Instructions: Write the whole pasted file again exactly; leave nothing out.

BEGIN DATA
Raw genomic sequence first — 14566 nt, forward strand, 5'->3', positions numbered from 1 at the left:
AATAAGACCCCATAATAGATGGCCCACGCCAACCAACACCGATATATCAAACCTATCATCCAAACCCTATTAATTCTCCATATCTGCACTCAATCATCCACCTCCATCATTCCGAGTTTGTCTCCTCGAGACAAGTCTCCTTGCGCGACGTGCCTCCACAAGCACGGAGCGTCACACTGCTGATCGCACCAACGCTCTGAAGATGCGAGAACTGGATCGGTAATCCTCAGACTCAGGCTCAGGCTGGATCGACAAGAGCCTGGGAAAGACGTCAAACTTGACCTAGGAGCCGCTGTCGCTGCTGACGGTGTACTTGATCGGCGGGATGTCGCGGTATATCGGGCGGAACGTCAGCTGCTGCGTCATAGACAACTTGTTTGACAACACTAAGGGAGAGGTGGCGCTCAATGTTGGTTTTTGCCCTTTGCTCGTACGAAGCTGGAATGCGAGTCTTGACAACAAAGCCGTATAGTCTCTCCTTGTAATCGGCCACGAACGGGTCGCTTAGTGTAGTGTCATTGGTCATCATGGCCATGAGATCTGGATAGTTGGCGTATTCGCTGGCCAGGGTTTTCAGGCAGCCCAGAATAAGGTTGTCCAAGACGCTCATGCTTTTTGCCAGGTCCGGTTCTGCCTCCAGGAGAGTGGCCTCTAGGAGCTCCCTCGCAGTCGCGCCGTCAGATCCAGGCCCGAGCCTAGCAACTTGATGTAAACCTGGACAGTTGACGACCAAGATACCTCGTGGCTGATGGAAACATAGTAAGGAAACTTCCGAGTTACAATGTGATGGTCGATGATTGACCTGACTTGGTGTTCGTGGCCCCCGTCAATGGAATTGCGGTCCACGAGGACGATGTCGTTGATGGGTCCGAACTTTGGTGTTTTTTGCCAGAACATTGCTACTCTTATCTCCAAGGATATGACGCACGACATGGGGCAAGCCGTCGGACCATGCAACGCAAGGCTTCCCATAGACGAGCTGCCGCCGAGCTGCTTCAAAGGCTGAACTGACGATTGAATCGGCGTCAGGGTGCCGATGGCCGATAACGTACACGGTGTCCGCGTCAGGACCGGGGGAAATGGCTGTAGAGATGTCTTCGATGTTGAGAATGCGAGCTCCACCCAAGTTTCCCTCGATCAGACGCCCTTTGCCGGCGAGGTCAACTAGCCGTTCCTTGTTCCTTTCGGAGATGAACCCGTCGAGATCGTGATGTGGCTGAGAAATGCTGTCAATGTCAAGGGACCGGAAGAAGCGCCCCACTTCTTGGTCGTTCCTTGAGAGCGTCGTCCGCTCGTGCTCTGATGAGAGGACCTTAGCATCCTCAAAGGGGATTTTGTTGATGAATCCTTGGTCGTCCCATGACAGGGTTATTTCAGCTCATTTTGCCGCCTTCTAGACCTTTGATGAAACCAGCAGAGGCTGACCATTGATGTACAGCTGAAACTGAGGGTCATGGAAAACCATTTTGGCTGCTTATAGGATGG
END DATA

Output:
Raw genomic sequence first — 14566 nt, forward strand, 5'->3', positions numbered from 1 at the left:
AATAAGACCCCATAATAGATGGCCCACGCCAACCAACACCGATATATCAAACCTATCATCCAAACCCTATTAATTCTCCATATCTGCACTCAATCATCCACCTCCATCATTCCGAGTTTGTCTCCTCGAGACAAGTCTCCTTGCGCGACGTGCCTCCACAAGCACGGAGCGTCACACTGCTGATCGCACCAACGCTCTGAAGATGCGAGAACTGGATCGGTAATCCTCAGACTCAGGCTCAGGCTGGATCGACAAGAGCCTGGGAAAGACGTCAAACTTGACCTAGGAGCCGCTGTCGCTGCTGACGGTGTACTTGATCGGCGGGATGTCGCGGTATATCGGGCGGAACGTCAGCTGCTGCGTCATAGACAACTTGTTTGACAACACTAAGGGAGAGGTGGCGCTCAATGTTGGTTTTTGCCCTTTGCTCGTACGAAGCTGGAATGCGAGTCTTGACAACAAAGCCGTATAGTCTCTCCTTGTAATCGGCCACGAACGGGTCGCTTAGTGTAGTGTCATTGGTCATCATGGCCATGAGATCTGGATAGTTGGCGTATTCGCTGGCCAGGGTTTTCAGGCAGCCCAGAATAAGGTTGTCCAAGACGCTCATGCTTTTTGCCAGGTCCGGTTCTGCCTCCAGGAGAGTGGCCTCTAGGAGCTCCCTCGCAGTCGCGCCGTCAGATCCAGGCCCGAGCCTAGCAACTTGATGTAAACCTGGACAGTTGACGACCAAGATACCTCGTGGCTGATGGAAACATAGTAAGGAAACTTCCGAGTTACAATGTGATGGTCGATGATTGACCTGACTTGGTGTTCGTGGCCCCCGTCAATGGAATTGCGGTCCACGAGGACGATGTCGTTGATGGGTCCGAACTTTGGTGTTTTTTGCCAGAACATTGCTACTCTTATCTCCAAGGATATGACGCACGACATGGGGCAAGCCGTCGGACCATGCAACGCAAGGCTTCCCATAGACGAGCTGCCGCCGAGCTGCTTCAAAGGCTGAACTGACGATTGAATCGGCGTCAGGGTGCCGATGGCCGATAACGTACACGGTGTCCGCGTCAGGACCGGGGGAAATGGCTGTAGAGATGTCTTCGATGTTGAGAATGCGAGCTCCACCCAAGTTTCCCTCGATCAGACGCCCTTTGCCGGCGAGGTCAACTAGCCGTTCCTTGTTCCTTTCGGAGATGAACCCGTCGAGATCGTGATGTGGCTGAGAAATGCTGTCAATGTCAAGGGACCGGAAGAAGCGCCCCACTTCTTGGTCGTTCCTTGAGAGCGTCGTCCGCTCGTGCTCTGATGAGAGGACCTTAGCATCCTCAAAGGGGATTTTGTTGATGAATCCTTGGTCGTCCCATGACAGGGTTATTTCAGCTCATTTTGCCGCCTTCTAGACCTTTGATGAAACCAGCAGAGGCTGACCATTGATGTACAGCTGAAACTGAGGGTCATGGAAAACCATTTTGGCTGCTTATAGGATGG